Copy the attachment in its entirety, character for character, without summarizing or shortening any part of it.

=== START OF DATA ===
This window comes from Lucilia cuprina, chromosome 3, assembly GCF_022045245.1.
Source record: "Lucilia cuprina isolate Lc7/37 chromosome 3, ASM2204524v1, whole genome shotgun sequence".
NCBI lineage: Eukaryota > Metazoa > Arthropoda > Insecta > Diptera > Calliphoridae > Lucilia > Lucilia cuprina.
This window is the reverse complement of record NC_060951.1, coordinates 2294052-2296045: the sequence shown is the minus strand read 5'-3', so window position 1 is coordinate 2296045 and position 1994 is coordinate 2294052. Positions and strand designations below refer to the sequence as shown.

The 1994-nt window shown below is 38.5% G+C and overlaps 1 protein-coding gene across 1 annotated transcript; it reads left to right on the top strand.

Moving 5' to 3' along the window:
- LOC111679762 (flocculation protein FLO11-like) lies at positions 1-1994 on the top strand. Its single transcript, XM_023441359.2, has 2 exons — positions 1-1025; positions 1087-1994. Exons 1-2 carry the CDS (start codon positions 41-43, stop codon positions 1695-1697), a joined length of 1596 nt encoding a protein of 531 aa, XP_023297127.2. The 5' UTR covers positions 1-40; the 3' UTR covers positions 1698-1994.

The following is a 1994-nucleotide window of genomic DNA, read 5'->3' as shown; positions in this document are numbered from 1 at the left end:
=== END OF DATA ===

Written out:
This window comes from Lucilia cuprina, chromosome 3, assembly GCF_022045245.1.
Source record: "Lucilia cuprina isolate Lc7/37 chromosome 3, ASM2204524v1, whole genome shotgun sequence".
NCBI lineage: Eukaryota > Metazoa > Arthropoda > Insecta > Diptera > Calliphoridae > Lucilia > Lucilia cuprina.
This window is the reverse complement of record NC_060951.1, coordinates 2294052-2296045: the sequence shown is the minus strand read 5'-3', so window position 1 is coordinate 2296045 and position 1994 is coordinate 2294052. Positions and strand designations below refer to the sequence as shown.

The 1994-nt window shown below is 38.5% G+C and overlaps 1 protein-coding gene across 1 annotated transcript; it reads left to right on the top strand.

Moving 5' to 3' along the window:
- LOC111679762 (flocculation protein FLO11-like) lies at positions 1-1994 on the top strand. Its single transcript, XM_023441359.2, has 2 exons — positions 1-1025; positions 1087-1994. Exons 1-2 carry the CDS (start codon positions 41-43, stop codon positions 1695-1697), a joined length of 1596 nt encoding a protein of 531 aa, XP_023297127.2. The 5' UTR covers positions 1-40; the 3' UTR covers positions 1698-1994.

The following is a 1994-nucleotide window of genomic DNA, read 5'->3' as shown; positions in this document are numbered from 1 at the left end: